LL4AV      Half Unit
International Economic Law and Development

This information is for the 2020/21 session.

Teacher responsible

Dr Mona Pinchis-Paulsen


This course is available on the LLM (extended part-time), LLM (full-time) and University of Pennsylvania Law School LLM Visiting Students. This course is available with permission as an outside option to students on other programmes where regulations permit.

This course is capped at 30 students. Students must apply through Graduate Course Choice on LSEforYou.


None. The course will provide students with a brief background in international economic law, however students may also find it helpful to take International Trade Law (LL4B1) and Investment Treaty Law (LL4E7). Students with no background in international trade law, may wish to consult a succinct summary of international trade law beforehand, see, for example, M. Trebilcock & J. Trachtman, Advanced Introduction to International Trade Law (Elgar, 2nd ed., 2020).

Students will benefit from an introduction into the foundations of public international law. Students with no previous background in public international law may find it helpful to consider consulting a standard textbook such as M. Evans (ed.), International Law (OUP, 5th ed., 2018) or J. Crawford, Brownlie’s Principles of Public International Law (OUP, 9th ed., 2019).

Course content

This course is designed for lawyers and policymakers who seek a deeper understanding of international economic governance and development in the international political economy. The focus of the course is how international economic law and its institutions interact with major concepts and debates in international development studies. The course adopts a global governance model, moving beyond a state-centric focus towards a more complicated picture of the world, examining regime design, institutions, corporations and trans-national networks, and the disaggregated state. Students will examine economic growth through theoretical, historical, and practical approaches to learn how the trade, finance, and international investment regimes establishes principles, standards, and mechanisms which impact economic development. In addition, students will use an historical lens to assess competing perspectives of globalisation as they work to understand processes of development and international economic governance. Overall, the course seeks to allow students to imagine new structures, focus, and ambitions for international economic law in development processes.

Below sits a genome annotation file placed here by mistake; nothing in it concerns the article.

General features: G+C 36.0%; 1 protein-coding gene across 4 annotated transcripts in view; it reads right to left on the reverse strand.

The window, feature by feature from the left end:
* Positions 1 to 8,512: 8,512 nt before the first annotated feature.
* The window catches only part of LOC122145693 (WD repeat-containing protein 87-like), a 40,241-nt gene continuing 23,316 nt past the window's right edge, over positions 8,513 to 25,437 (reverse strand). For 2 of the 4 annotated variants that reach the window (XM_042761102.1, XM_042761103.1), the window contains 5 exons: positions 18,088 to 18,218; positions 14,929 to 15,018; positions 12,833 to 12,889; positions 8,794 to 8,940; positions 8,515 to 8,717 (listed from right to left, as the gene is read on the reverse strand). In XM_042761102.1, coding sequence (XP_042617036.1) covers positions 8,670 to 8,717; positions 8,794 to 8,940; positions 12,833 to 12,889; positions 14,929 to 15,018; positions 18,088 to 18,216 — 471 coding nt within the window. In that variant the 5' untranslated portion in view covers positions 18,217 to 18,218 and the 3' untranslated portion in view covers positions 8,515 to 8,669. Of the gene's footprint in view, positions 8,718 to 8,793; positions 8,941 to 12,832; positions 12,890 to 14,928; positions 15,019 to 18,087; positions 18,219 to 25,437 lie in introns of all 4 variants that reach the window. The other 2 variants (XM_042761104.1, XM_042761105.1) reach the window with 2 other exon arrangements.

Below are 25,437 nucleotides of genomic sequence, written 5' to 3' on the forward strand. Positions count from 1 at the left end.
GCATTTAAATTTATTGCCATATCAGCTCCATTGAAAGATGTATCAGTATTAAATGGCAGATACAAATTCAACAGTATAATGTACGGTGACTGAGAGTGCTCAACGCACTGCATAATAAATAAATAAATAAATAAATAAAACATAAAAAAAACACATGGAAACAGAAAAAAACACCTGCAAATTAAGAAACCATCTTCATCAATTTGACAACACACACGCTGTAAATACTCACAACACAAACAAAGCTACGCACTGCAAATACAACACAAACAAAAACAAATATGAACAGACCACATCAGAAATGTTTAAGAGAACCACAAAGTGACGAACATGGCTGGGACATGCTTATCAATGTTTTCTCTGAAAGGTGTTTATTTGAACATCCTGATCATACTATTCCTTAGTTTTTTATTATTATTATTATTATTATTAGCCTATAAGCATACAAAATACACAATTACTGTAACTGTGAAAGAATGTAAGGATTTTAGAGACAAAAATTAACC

Topics to be covered may include: the law and development movement; the new developmentalism; the institutionalisation of economic development; the concept of equitable treatment; the idea of common concern of humankind; food security and agricultural trade; special and differential treatment for developing countries; public interests in international investment law; responsibilities of multi-national corporations; the concept of sustainability and its application in trade, investment, and finance; international health; gender equality; and the increasing role of technology and data.